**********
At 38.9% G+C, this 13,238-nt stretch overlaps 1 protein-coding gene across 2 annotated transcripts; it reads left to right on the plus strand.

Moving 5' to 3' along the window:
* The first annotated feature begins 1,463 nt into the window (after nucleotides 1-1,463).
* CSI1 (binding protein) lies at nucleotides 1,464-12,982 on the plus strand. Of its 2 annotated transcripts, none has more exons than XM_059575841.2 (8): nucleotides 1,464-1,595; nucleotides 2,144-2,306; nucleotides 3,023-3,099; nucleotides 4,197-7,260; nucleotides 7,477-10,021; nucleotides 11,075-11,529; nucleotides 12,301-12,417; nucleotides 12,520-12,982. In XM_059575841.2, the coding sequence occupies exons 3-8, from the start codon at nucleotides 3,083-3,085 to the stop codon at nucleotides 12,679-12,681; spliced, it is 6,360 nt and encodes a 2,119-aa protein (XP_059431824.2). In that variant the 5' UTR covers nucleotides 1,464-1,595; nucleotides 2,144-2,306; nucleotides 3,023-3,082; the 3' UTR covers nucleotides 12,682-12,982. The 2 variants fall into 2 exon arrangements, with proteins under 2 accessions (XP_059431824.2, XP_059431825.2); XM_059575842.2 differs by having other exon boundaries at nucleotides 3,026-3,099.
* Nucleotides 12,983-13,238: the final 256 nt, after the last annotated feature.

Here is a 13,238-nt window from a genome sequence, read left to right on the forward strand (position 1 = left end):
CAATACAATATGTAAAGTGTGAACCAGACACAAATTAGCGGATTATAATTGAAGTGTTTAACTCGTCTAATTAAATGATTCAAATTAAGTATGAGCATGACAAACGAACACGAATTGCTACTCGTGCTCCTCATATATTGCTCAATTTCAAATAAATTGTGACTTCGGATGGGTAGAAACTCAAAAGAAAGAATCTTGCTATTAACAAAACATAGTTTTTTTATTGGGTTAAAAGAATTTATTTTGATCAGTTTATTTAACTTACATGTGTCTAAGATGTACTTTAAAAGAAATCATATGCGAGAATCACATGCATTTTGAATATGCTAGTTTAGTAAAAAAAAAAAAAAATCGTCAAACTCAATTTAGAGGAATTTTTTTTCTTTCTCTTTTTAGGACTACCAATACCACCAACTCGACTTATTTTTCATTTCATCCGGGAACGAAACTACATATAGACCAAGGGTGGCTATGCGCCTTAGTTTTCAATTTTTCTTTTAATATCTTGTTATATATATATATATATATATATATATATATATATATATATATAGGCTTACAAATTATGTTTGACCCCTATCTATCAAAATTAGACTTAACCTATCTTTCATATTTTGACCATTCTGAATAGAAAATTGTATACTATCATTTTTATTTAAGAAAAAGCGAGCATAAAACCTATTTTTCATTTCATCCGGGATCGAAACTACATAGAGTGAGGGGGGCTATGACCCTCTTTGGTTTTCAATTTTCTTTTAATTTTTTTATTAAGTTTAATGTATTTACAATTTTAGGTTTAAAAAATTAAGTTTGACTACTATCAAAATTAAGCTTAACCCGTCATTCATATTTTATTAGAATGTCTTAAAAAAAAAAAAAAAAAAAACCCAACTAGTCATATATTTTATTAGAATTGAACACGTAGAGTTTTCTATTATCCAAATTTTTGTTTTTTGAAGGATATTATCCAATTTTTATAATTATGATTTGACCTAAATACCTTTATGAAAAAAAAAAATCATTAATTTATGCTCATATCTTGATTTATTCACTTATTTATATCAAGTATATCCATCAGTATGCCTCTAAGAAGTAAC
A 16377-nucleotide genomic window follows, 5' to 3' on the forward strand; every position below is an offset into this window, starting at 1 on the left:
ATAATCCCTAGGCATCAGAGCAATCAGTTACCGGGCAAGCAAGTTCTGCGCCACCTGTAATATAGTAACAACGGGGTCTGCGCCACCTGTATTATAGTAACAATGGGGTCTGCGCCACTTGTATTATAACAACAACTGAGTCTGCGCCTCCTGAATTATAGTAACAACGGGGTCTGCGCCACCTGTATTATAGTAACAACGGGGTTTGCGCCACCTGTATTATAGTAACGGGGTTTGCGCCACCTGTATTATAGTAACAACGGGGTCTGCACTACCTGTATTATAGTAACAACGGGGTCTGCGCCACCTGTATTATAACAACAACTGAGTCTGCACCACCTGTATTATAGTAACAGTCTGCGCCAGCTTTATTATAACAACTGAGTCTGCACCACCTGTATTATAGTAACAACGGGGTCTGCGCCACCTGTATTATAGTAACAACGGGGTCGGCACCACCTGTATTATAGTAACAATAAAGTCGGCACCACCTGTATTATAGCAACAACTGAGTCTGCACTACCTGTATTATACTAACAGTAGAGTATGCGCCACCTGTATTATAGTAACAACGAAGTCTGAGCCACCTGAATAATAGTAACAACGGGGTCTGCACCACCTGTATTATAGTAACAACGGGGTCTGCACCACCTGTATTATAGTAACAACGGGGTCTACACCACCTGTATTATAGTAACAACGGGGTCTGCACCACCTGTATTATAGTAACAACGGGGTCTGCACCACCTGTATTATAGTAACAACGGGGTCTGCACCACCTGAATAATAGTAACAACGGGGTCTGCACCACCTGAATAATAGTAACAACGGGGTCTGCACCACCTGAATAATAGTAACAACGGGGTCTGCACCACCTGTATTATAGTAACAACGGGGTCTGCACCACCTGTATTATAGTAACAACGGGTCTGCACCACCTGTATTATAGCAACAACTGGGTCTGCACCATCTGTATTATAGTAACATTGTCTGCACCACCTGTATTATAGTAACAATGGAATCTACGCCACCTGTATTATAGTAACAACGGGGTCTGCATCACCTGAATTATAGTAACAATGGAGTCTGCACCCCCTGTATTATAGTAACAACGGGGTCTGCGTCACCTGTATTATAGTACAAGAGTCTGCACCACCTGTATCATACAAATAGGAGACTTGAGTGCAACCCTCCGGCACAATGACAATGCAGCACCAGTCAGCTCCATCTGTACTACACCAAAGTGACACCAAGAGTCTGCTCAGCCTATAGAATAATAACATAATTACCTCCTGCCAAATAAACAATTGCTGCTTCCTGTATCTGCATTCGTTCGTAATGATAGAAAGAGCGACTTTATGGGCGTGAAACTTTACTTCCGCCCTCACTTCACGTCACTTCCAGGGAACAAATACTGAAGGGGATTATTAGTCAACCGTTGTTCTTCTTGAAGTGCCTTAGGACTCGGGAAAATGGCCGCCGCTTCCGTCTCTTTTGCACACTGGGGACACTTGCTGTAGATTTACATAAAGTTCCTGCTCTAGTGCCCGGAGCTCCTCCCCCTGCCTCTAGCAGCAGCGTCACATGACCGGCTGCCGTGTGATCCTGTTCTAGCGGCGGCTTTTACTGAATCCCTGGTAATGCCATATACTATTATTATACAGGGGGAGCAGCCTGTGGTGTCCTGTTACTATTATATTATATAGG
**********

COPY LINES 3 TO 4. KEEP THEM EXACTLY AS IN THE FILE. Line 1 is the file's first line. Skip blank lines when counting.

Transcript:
* The first annotated feature begins 1,463 nt into the window (after nucleotides 1-1,463).
* CSI1 (binding protein) lies at nucleotides 1,464-12,982 on the plus strand. Of its 2 annotated transcripts, none has more exons than XM_059575841.2 (8): nucleotides 1,464-1,595; nucleotides 2,144-2,306; nucleotides 3,023-3,099; nucleotides 4,197-7,260; nucleotides 7,477-10,021; nucleotides 11,075-11,529; nucleotides 12,301-12,417; nucleotides 12,520-12,982. In XM_059575841.2, the coding sequence occupies exons 3-8, from the start codon at nucleotides 3,083-3,085 to the stop codon at nucleotides 12,679-12,681; spliced, it is 6,360 nt and encodes a 2,119-aa protein (XP_059431824.2). In that variant the 5' UTR covers nucleotides 1,464-1,595; nucleotides 2,144-2,306; nucleotides 3,023-3,082; the 3' UTR covers nucleotides 12,682-12,982. The 2 variants fall into 2 exon arrangements, with proteins under 2 accessions (XP_059431824.2, XP_059431825.2); XM_059575842.2 differs by having other exon boundaries at nucleotides 3,026-3,099.